People should join the groupments and religions for the right reasons, not in the illusion that only by joining, they can find enlightenment and be a good person.

Don't get me wrong, If someone wants to join a groupment of any kind, I have no problem with it, let them, but let it be for the right reasons.

I'm not judging or saying that people shouldn't join a groupment, I can only speak for myself. Give my opinion on the subject and state my reasons for most definatly never being one to join them.



posted on Aug, 23 2004 @ 11:54 AM
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uh, groupment? Do you mean group?

If masonry is not for you, fine. For many GOOD men, it is a good thing. We, banded together, have done much good in the world, arguably more than any one person could do alone. There is, after all, strength in numbers. Masonry, through our various charities, donates over $720 MILLION per year, and that is STRENGTH. One man, alone, could not do that, unless he were Bill Gates, and then, arguably, BIll Gates wouldn't be able to unless he were a member of the Microsoft TEAM, which has put him where he is...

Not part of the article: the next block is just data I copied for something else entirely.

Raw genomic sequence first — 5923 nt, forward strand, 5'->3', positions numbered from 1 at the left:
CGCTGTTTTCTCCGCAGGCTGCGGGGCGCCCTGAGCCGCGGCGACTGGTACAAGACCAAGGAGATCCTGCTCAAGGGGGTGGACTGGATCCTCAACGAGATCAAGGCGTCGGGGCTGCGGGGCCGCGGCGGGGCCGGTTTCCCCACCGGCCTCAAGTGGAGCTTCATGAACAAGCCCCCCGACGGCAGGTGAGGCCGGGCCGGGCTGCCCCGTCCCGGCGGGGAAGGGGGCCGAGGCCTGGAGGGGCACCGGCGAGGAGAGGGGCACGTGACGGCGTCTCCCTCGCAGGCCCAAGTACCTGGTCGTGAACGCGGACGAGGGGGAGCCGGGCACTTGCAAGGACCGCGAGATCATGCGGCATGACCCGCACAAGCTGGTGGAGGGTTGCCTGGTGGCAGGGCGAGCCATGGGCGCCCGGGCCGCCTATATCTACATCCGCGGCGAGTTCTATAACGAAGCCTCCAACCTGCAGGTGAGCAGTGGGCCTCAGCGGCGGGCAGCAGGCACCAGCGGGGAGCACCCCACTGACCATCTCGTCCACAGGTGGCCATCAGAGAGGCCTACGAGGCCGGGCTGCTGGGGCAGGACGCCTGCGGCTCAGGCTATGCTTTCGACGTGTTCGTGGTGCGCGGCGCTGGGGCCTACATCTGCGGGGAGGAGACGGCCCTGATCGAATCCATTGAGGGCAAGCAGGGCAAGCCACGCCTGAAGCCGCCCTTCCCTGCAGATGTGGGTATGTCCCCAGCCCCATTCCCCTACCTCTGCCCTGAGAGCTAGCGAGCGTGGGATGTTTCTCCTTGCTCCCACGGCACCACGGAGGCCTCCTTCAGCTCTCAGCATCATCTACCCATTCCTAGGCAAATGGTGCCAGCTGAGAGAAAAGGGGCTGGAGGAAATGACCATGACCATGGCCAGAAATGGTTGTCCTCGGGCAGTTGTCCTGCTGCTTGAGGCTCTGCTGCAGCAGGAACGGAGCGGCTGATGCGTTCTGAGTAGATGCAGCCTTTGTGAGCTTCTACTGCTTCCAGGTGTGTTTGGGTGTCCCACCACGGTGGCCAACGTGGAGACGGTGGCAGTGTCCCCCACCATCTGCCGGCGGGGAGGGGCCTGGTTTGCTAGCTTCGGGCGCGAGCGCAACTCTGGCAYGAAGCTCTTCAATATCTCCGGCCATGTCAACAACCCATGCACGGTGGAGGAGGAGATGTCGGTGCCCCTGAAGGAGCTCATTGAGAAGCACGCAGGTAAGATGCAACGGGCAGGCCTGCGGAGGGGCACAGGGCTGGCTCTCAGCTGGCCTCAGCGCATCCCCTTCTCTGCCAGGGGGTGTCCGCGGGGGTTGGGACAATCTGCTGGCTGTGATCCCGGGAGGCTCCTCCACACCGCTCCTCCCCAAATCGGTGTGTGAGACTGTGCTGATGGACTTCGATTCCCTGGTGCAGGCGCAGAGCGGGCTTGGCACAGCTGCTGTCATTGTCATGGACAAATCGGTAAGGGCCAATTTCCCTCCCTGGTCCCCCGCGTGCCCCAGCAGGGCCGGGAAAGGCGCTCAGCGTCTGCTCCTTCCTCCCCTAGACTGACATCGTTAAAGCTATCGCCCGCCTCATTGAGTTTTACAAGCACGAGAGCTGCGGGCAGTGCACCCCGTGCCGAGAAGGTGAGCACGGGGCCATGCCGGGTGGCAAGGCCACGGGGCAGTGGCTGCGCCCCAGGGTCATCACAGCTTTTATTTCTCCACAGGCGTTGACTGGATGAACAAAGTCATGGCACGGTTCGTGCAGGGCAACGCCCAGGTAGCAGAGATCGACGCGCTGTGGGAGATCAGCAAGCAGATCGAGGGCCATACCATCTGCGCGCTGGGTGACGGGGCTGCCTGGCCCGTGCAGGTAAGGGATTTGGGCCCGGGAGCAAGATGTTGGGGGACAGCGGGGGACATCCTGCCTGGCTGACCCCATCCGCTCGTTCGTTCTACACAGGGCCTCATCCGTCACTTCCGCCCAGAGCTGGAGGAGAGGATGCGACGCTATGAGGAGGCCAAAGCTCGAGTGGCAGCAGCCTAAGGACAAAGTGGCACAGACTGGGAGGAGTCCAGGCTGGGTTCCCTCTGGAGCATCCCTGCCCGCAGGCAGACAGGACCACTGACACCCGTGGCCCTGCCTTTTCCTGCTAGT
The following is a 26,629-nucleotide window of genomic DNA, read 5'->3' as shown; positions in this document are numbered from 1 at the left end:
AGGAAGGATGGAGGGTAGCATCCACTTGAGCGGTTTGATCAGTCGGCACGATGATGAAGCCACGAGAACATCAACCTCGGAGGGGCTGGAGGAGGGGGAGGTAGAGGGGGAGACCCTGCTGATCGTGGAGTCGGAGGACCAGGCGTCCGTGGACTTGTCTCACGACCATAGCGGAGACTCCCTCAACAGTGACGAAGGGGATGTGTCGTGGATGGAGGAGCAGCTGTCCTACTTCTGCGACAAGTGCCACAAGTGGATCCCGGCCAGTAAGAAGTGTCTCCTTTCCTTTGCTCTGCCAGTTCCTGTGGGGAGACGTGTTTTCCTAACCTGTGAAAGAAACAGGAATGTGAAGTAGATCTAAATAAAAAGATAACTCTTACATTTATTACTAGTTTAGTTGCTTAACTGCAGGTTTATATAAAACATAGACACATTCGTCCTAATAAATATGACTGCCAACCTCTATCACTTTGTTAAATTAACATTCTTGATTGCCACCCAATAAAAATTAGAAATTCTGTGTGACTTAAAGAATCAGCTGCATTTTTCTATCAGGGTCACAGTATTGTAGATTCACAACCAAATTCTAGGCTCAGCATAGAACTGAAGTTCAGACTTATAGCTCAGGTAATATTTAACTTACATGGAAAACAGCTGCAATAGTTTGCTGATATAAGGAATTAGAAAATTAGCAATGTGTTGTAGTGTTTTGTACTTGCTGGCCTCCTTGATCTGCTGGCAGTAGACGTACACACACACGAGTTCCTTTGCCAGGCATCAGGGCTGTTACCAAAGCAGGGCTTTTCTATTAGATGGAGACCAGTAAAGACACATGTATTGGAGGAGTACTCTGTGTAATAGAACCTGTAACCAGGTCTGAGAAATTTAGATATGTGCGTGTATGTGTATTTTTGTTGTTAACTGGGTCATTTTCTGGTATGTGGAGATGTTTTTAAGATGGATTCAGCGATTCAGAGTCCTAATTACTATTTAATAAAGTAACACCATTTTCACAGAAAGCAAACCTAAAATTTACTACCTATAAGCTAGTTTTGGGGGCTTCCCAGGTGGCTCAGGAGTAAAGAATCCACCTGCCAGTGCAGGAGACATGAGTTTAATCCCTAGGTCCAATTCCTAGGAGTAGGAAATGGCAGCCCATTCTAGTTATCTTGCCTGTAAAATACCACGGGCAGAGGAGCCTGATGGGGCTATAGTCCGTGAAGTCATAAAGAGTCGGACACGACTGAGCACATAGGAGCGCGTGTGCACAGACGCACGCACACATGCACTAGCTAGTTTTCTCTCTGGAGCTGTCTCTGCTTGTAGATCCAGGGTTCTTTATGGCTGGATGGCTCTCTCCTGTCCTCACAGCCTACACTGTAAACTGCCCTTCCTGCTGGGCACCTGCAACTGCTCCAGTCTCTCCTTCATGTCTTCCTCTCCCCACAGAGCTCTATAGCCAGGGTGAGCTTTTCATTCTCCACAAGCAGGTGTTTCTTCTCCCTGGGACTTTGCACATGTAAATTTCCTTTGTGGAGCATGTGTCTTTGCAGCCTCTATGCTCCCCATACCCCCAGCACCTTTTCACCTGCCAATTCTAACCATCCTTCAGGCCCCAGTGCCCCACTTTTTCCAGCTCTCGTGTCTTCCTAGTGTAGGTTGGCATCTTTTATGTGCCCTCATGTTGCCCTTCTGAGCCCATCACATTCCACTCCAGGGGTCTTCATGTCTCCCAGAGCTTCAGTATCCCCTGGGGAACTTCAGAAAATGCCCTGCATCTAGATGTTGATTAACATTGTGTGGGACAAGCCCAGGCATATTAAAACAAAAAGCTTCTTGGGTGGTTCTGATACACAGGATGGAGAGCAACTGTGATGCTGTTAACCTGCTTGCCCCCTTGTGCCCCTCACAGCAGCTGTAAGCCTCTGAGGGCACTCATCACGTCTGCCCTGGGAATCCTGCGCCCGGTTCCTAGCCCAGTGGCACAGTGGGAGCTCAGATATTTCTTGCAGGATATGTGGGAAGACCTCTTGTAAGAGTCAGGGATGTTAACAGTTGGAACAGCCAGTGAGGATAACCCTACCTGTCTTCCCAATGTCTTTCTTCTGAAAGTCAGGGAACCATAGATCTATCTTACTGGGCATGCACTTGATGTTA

No, groups, or groupments, as you call them, are natural to human beings, and in groups, we can make a significant difference. One man can make a difference, as a HEAD of a group. Jesus gathered disciples around him, Mother Theresa had the strength of the Roman Catholic Church behind her, Martin Luther King Jr had the civil rights movement behind him... one man, LEADING a group, can make a significant difference.

One man alone can make a difference, but not as great as that of a group.